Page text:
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Louisiana Prosecutors Have "Ties" to Murder
Lawrence Jacobs Sr., who was only in the courtroom to support his son, didn't hear the words but he got the same message when he looked at the prosecutor's neckties. Assistant District Attorney Cameron Mary sported a bright red tie, six inches wide, with a white hangman's noose. Another prosecutor wore a tie with the Grim Reaper embroidered on front.
"That's when it really hit me," said the elder Jacobs. "These guys are out to kill my son. And they're making light of it."
The ties were gifts from another prosecutor's wife. In a way the ties reflect the attitude of Jefferson Parish residents. While the murder rate in Jefferson Parish is low compared to New Orleans as a whole, its residents have put eleven people on death row in the last five years compared to two for New Orleans. Jefferson Parish, a suburb of New Orleans had 38 murders in 2002 compared with 258 in the city itself.
District Attorney Paul D. Connick Jr. called the neckties "totally inappropriate and unprofessional. They only wore the ties a few times," he said. But a behind the scenes investigation reveals a disturbing attitude.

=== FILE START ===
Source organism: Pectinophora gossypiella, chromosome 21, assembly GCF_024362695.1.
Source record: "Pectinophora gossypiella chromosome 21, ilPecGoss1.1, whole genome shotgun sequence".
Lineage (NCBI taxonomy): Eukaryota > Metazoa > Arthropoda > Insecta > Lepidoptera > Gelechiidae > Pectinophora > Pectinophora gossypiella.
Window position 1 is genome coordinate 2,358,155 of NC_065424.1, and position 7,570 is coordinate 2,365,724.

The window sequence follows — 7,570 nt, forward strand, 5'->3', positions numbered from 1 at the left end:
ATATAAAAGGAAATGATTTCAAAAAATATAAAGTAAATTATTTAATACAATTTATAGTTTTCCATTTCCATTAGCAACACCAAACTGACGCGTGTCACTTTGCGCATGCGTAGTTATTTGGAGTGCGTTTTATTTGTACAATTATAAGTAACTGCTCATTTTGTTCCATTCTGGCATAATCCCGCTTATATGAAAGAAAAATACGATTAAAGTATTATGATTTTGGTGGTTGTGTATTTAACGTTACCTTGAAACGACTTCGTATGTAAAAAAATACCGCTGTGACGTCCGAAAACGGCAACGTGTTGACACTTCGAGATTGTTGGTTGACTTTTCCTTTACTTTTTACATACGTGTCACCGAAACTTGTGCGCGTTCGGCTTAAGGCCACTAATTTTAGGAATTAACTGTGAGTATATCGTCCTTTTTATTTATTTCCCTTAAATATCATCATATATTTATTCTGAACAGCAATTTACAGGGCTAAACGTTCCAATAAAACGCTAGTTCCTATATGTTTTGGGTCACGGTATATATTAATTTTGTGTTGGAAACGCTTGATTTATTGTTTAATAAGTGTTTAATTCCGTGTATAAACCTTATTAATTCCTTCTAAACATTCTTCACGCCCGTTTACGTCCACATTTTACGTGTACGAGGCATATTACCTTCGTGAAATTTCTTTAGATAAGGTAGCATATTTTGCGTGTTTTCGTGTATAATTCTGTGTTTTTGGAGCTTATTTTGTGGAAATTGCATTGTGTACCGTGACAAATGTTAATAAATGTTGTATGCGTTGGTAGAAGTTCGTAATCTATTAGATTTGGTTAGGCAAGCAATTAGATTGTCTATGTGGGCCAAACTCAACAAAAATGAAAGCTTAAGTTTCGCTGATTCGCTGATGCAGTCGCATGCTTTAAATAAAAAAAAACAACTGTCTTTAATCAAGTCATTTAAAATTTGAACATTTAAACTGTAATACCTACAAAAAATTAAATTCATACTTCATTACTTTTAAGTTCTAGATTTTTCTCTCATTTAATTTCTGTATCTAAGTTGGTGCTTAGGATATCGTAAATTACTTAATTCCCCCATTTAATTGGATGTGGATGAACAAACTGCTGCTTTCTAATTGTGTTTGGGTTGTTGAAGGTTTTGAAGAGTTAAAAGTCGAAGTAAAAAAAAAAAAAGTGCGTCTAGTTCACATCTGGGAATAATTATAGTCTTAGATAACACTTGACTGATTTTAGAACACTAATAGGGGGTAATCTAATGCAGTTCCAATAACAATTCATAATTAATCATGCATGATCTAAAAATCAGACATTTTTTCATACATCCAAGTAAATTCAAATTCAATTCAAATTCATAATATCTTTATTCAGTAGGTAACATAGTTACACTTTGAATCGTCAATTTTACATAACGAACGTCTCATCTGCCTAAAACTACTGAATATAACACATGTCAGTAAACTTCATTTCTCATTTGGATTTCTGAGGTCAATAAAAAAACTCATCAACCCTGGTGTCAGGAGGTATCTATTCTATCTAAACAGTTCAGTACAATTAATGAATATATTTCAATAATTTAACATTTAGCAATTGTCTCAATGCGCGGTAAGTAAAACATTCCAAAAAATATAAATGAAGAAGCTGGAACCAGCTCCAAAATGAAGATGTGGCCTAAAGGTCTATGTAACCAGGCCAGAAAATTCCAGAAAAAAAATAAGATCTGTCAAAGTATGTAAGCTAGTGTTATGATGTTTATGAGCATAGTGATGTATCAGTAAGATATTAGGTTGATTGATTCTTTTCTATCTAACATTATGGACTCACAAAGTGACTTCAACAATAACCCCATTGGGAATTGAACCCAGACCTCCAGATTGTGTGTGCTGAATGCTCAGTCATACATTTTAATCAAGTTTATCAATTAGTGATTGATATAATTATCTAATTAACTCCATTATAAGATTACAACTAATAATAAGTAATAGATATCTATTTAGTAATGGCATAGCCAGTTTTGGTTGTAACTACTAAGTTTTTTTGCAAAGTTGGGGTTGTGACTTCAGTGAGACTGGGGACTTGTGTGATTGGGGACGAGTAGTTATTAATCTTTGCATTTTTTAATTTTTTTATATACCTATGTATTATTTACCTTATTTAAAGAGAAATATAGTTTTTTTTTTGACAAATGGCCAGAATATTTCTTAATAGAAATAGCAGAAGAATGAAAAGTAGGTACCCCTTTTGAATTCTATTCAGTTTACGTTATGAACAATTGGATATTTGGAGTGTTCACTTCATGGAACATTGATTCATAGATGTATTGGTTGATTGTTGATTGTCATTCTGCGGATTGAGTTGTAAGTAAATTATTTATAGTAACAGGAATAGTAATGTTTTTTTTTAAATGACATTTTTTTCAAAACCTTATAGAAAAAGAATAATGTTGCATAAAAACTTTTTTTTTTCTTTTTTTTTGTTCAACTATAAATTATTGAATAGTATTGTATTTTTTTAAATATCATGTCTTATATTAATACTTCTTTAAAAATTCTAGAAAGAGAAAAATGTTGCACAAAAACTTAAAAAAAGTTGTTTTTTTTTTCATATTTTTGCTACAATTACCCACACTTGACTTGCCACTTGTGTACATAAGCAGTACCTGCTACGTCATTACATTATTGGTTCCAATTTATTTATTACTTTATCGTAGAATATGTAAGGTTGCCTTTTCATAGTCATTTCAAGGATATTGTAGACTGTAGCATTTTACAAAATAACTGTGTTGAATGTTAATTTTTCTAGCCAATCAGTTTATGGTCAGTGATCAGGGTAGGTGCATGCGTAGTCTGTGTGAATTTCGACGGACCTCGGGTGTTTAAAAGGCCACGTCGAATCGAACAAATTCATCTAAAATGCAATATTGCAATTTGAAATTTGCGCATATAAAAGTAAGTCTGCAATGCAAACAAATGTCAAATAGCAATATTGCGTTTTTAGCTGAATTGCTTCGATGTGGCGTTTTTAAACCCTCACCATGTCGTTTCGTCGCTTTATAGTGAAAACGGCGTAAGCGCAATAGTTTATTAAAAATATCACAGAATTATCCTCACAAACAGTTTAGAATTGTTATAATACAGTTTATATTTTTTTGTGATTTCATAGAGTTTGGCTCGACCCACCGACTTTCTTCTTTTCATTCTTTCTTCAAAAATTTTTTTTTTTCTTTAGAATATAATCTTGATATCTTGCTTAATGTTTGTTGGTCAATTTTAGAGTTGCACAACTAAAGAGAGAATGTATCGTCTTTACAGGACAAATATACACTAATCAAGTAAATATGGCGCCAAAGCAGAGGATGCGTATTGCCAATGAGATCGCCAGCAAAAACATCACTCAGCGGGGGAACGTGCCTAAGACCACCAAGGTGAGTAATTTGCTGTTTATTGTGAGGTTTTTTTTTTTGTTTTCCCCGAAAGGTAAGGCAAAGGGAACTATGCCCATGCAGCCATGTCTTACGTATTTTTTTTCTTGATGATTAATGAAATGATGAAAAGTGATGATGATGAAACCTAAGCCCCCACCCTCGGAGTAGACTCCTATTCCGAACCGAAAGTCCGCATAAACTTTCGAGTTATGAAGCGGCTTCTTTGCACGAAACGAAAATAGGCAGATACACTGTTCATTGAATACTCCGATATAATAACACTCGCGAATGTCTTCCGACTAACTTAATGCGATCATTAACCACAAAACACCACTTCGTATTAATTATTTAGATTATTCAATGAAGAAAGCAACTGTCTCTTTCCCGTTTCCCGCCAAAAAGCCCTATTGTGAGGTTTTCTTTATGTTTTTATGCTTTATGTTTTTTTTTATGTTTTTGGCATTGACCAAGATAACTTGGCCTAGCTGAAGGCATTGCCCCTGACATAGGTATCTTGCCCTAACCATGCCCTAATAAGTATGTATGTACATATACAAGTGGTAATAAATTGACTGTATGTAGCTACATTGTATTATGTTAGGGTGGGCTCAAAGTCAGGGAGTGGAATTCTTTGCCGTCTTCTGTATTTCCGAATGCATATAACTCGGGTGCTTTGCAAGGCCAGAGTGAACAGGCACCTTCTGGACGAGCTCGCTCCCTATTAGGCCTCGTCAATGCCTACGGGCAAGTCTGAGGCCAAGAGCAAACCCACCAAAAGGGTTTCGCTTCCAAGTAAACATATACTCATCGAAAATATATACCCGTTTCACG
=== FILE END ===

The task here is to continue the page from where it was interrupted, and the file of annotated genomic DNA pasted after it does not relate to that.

Robert Burns, a retired Jefferson Parish judge, says that not long ago a prosecutor winning a death sentence would receive a plaque from his peers engraved with a hypodermic needle and the name of the condemned man. District attorneys in Baton Rouge are known to celebrate death penalty convictions with office parties replete with steak dinners and Jim Beam whiskey.
Sara Ottinger, a New Orleans defense lawyer, admits that defense attorneys also occasionally join in the death penalty humor. She says the gravity of such situations requires this type of release.
Nor is Louisiana alone in its approach to capital punishment. One Texas prosecutor has formed a "Silver Needle Society" while another sports a hangman's noose over her office door. A former attorney general for Mississippi kept a toy electric chair that buzzed on top of his desk.
Neither does it help that Jacobs Jr. is black. Jefferson Parish, which is two-thirds white, is also where former Ku Klux Klan leader David Duke was elected state representative in 1987 and where he began his almost successful grassroots campaign for governor.
Connick adamantly denied charges of racism. "That's completely unwarranted," he said.
But as the elder Jacobs puts it, "I mean, who else got strung up?"
Jacobs Jr. has since won a new trial. His attorney has filed ninety-one pretrial motions. Not surprisingly, one is a "Motion to prohibit prosecutors from wearing tasteless and improper garb in the courthouse." Apparently the ties had become a noose-ance.
Source: The New York Times
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